Peanut genome sequenced with unprecedented accuracy

Improved pest resistance and drought tolerance are among potential benefits of an effort of scientists from United States, Argentina, Brazil, China and India that have produced the clearest picture yet of the complex genomic history of the cultivated peanut. Scientists undertook this large project to better understand the molecular and …

Phenols in purple corn fight diabetes, obesity, inflammation in mouse cells

Scientists at the University of Illinois have developed new hybrids of purple corn containing different combinations of phytochemicals that may fight obesity, inflammation and diabetes, a new study in mice indicates. The pericarp—or outer layer—of purple and other brightly colored corn kernels also may provide an alternative source of colorants …

Insect-deterring sorghum compounds may be eco-friendly pesticide

Compounds produced by sorghum plants to defend against insect feeding could be isolated, synthesized and used as a targeted, nontoxic insect deterrent, according to researchers who studied plant-insect interactions that included field, greenhouse and laboratory components. The researchers examined the role of sorghum chemicals called flavonoids —specifically 3-deoxyflavonoid and 3-deoxyanthocyanidins—in …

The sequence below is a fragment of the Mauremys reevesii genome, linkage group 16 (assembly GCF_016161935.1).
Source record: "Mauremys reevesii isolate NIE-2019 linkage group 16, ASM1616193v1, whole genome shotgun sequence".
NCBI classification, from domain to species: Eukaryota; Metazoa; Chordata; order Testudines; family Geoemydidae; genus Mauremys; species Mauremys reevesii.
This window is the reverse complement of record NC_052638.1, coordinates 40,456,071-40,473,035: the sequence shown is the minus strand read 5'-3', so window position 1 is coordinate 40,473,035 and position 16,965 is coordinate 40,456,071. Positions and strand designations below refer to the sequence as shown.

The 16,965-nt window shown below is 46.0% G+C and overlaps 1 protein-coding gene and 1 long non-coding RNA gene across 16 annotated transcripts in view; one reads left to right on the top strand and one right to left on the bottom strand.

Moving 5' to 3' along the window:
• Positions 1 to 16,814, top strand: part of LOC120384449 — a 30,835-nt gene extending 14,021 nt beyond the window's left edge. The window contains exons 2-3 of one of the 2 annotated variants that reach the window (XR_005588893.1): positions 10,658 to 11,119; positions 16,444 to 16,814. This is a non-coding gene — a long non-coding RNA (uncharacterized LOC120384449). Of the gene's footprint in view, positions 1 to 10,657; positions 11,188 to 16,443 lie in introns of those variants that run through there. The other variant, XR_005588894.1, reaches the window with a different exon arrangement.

Deciphering the walnut genome

In a new study, a team of scientists at the University of California, Davis, and USDA’s Agricultural Research Service (ARS) used a unique approach to sequence the genomes of the English walnut and its wild North American relative by tapping into the capabilities of two state-of-the-art technologies: long-read DNA sequencing …

“Sour genes” in citrus fruits identified

Citrus fruits have always been known for their sour, zesty taste. With a little help from science, researches have finally identified what gives the lemon, orange, grapefruit, and other similar fruits their particular tangy flavour. Scientists from the University of Amsterdam found out that the sour taste of citrus fruits …

Aquaphotomics and resurrection plant Haberlea rhodopensis uncover the secrets of the unique desiccation tolerance

Тwo laboratories, leaders in different scientific fields – Prof. Dr Roumiana Tsenkova (Kobe University, Japan) performing in-vivo non-destructive near infrared (NIR) spectral monitoring of living systems and Prof. Dr Dimitar Djilianov (Agrobioinsitute, Sofia, Bulgaria) working on resurrection plants, especially H. rhodopensis joined their efforts to uncover the mechanisms of extreme …